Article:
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Foreign information manipulation and interference (FIMI) has increasingly come into the spotlight of EU policies aimed at countering disinformation. The European External Action Service (1) has recently applied the concept to detect and analyse manipulative information activities by Russian and Chinese actors, with promising results, substantiating the value of FIMI’s focus on potential harm to the EU’s own political processes and values. Yet, the question arises as to how to best leverage FIMI – as an emerging policy and analytical concept – to enhance EU engagement in partner countries.

The EU’s space for proactive strategic communication is shrinking due to increasingly hostile information environments.

This Brief argues that, by focusing only on outright cases of foreign-led, intentional and coordinated information manipulation in third-country information spaces, the EU risks missing critical vulnerabilities and potential threats to its own standing and objectives worldwide. In particular, the authors draw on cases from the Western Balkans (WB) and selected African countries (2) – two contexts where the EU’s strategic interests (3) are increasingly at stake due to the growing presence of competing actors such as Russia and China. The authors demonstrate how the line between foreign and domestic information activities is not always clear-cut, and how media narratives with the potential to undermine the EU often escape strict definitions of malign behaviour.

In response to these challenges, broadening the focus of the FIMI concept beyond the foreign-domestic dichotomy and narrowly defined intention and coordination can have significant impact. The ability to ‘feel the pulse’ of the wider information environment, the Brief concludes, is crucial to assessing and effectively responding to potential FIMI threats to the EU’s external presence and strategic communication.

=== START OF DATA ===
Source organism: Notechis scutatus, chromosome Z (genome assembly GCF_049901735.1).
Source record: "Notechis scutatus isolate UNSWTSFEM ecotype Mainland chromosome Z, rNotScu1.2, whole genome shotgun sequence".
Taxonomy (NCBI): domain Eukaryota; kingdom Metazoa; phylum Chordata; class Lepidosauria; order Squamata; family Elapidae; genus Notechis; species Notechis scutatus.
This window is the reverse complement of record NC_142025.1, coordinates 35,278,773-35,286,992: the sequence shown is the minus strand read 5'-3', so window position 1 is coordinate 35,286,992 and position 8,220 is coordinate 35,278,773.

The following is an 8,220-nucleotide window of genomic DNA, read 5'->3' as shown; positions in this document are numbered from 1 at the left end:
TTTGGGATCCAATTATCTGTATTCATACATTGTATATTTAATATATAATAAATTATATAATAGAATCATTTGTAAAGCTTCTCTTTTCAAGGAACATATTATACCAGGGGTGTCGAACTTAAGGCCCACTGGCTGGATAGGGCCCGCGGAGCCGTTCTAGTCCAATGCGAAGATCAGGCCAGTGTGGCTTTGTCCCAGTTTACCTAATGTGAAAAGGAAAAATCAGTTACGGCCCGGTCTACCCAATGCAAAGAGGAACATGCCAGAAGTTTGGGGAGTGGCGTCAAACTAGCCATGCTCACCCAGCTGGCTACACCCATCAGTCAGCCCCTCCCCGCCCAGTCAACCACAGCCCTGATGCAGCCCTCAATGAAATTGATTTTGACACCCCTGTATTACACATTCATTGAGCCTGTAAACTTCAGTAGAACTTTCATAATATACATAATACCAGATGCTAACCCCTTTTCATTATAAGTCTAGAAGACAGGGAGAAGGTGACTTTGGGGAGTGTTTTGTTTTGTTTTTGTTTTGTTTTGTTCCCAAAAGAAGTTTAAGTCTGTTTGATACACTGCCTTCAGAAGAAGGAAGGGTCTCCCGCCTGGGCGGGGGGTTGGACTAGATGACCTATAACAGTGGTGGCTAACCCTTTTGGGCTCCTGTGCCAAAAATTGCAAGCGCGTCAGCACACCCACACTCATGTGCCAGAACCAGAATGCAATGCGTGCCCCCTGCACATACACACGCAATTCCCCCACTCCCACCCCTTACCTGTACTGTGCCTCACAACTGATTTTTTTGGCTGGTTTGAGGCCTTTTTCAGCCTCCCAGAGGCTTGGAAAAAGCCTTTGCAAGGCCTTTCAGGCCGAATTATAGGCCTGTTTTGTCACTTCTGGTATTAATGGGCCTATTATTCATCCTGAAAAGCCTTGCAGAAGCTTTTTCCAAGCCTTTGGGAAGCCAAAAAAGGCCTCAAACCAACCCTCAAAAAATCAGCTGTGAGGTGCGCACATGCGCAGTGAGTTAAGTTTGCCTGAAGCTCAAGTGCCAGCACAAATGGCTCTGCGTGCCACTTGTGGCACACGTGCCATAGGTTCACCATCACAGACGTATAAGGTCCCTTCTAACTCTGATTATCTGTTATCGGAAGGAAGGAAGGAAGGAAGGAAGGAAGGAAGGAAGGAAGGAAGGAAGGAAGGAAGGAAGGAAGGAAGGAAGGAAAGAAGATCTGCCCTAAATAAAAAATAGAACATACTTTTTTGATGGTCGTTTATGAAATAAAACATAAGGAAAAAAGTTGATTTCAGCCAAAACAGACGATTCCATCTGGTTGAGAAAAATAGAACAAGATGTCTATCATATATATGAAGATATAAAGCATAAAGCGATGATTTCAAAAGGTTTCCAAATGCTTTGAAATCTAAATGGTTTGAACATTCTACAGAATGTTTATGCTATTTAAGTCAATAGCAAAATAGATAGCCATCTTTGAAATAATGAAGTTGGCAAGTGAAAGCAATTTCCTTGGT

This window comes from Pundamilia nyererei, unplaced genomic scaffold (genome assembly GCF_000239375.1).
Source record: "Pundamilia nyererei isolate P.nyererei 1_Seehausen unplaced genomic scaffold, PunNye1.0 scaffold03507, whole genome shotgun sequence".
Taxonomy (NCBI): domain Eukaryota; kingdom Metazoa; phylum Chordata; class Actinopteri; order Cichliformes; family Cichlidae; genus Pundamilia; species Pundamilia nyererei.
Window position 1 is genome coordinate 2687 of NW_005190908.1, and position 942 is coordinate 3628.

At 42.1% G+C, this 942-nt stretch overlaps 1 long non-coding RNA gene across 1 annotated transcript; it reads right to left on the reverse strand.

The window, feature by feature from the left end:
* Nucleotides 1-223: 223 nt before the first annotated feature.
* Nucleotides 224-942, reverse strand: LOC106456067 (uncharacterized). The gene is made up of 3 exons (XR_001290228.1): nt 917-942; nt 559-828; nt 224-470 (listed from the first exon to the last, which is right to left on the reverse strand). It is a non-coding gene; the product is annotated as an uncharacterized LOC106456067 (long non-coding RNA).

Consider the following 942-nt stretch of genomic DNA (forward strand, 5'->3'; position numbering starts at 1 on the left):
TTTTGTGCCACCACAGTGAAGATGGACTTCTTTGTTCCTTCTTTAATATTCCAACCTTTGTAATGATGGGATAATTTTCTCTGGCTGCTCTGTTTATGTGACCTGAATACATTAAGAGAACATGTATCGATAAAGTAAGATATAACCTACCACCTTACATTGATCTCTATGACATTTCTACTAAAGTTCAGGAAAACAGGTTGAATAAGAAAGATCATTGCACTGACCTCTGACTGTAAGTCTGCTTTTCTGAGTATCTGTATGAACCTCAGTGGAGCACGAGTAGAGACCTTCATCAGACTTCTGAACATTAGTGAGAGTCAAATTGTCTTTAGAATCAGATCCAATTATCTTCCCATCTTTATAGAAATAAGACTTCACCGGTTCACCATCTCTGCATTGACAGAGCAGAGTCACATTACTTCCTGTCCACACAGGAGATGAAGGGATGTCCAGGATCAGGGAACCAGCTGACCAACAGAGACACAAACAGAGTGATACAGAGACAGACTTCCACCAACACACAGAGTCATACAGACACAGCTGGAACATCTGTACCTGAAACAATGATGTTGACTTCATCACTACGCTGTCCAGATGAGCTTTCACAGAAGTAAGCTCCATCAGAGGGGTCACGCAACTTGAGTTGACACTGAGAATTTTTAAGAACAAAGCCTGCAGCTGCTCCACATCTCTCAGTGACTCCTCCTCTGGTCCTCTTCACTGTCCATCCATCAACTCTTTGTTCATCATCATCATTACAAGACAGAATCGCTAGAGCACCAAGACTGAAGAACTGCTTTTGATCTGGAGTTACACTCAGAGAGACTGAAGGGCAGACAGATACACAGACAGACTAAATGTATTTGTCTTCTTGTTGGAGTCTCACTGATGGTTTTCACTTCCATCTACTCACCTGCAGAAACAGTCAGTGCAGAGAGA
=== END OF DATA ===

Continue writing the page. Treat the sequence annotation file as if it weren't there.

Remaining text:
The Brief consists of four sections. The first explains what FIMI is and why it has become a challenge to the EU’s external action. The second focuses on the foreign-domestic nexus in the information space, pointing to the need to transcend the foreign-domestic dichotomy when dealing with FIMI. The third section shows how FIMI often successfully exploits existing narratives and trends, arguing in favour of extending the scope of FIMI analysis to information activities that may not be explicitly intentional or coordinated, and that do not seem to target EU actors directly (4). In the conclusion, the main points are recapitulated and translated into recommendations for policymakers.

FIMI as a challenge to the EU's global engagement 

In its most recent and widely accepted definition, FIMI refers to ‘a mostly non-illegal pattern of behaviour that threatens or has the potential to negatively impact values, procedures and political processes, [which is] manipulative in character, conducted in an intentional and coordinated manner, [and whose agents] can be state or non-state actors, including their proxies inside and outside of their own territory’ (5). As a policy concept, FIMI has found ground in the profound restructuring that the EU’s security architecture has undergone over the past decade, following critical developments such as Russia’s illegal annexation of Crimea in 2014, Russian meddling in the 2016 presidential elections in the United States, the Covid-19 pandemic and, most evidently, the ongoing Russian aggression against Ukraine. The 2022 Strategic Compass for Security and Defence defines these dramatic changes as the return of war and power politics in Europe – both in the conventional geopolitical sense and in increasingly contested domains, including the cyber sphere – and advocates for a common European posture in the face of novel threats to ‘human rights, human society and democratic values [...] both at home and abroad’. The EU, it concludes, faces a ‘real battle of narratives’ (6).